Friday, December 19, 2008

Christmas Stress, Wars, and Spirit

(News-Herald, December 18) The final stretch before Christmas is a time to settle back and really think about the meaning of stress.
Usual Christmas stress is a personal thing. It’s one of those take stock type of holidays that can make us panic, like learning that the News-Derrick is coming to take pictures of all the rooms in our house. There’s nothing like a holiday built around idealized images of home and family to help us really remember how non-ideal our actual homes and families are.
That kind of personal stress is old hat. The last decade has added a sort of community stress. It’s not enough to make sure that our own Christmases are perfect—now we have to make sure that everyone else is celebrating properly as well.
The so-called Christmas wars are only the most ridiculous manifestation of that. On the one hand we have retailers desperately trying not to alienate anyone (or their money) and behaving as if Holiday Season were a natural cultural event when it’s simply the result of ever-expanding marketing ploys, only slightly more deep than Swimsuit Season.
On the other hand, we have People of Alleged Faith insisting that Jesus deserves a place of honor in the appliance aisle. The notion that a Christian nation would throw itself into the celebration of Christmas would appall our most pious founders. The Puritan’s handled Christmas celebrants by putting them in the stocks, chastising them severely, and throwign them out of town.
I suspect that some people desire to have Christmas recognized commercially to salve the conscience. Maybe a lot of religious-ish signage will help me feel as if shopping for plastic doo-whingies actually has something to do with the birth of Christ.
But this year, even mindless economic activity is an uncomfortable pursuit. Just as we were (mostly) applauding ourselves for the coolness of Democracy, along come brutal reminders that much of our fate is in the hands of people that we don’t get to vote on. There is no election for stupidly stubborn corporate executives or selfishly dimwitted financial wizzes, and yet these bozos have put our collective future on the line without so much as a by-your-leave.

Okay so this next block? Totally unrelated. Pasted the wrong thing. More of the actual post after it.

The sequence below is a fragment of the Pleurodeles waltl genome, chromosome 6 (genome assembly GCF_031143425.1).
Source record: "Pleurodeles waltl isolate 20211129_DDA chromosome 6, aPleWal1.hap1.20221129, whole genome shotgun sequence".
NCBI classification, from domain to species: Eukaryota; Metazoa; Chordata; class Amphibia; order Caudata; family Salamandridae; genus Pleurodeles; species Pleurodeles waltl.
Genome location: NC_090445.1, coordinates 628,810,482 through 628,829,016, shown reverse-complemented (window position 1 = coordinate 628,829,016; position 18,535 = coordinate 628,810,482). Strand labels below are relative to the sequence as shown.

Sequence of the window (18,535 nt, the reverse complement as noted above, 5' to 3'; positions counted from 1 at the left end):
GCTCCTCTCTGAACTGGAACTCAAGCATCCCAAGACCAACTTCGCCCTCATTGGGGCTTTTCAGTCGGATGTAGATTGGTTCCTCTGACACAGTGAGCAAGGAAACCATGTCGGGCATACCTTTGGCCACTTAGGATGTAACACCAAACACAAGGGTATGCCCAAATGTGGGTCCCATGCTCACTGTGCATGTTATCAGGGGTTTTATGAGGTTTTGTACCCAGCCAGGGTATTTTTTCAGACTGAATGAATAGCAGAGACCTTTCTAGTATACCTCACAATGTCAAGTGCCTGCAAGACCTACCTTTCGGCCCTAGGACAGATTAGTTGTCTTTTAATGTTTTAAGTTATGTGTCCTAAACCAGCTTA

So the usual joyous spending spree is overshadowed by a vague financial uncertainty, adding more soggy fuel to a sputtering fire.
I have talked to people who, in the face of all this, despair of finding any joy in the season. Eternal optimist that I am (really, stop snickering), I believe it can be done.
I believe it can be done because, first, I believe we have rarely actually done it in the past. Too many people, when discussing the Joy of Christmas are talking about a fake plastic joy, a childish belief that we can have it all and pay no cost.
We like to talk about how this is the season where everyone can show love and kindness to his fellow man. Baloney, say I. Mostly it’s the season in which folks strike a short-term deal: you will act as if you like me, and I will act as if I believe you.
And then someone inevitably says, “If only it could be Christmas all year round.” Well, if it were Christmas as we Americans celebrate it all year round, we could raise the stock market back up on the strength of prozac sales alone.
But let’s turn that notion around. Instead of a hopeless wish to extend the imaginary state of manufactured Christmas grace to the rest of the year, let’s imagine what we really wished the rest of our year looked like, and then plant the flag of THAT bold conquest in the soil of this one day.
Do you have hopes and dreams for what you wish your life looked like? Don’t focus on what you fear it should be like; make this the season that you commit to those hopes and dreams.
Do you have relationships you want to mend or strengthen? Make this the season for starting the real work instead of faking it.
We can spend this season stressing about what we’ve lost, what we don’t have, where our world comes up short. Or we could focus on what we can build, how we can grow. When the plastic wears out, we have a chance to go for something real. This is the part of the story before the manger, in which conditions are far less than ideal, but nevertheless, there is still a beautiful new life waiting to be born.

2 comments:

Jenny Fortel said...

Amazingly put!! Thank you.

Joe said...

God bless us, every one. And to think some might label this treacle.

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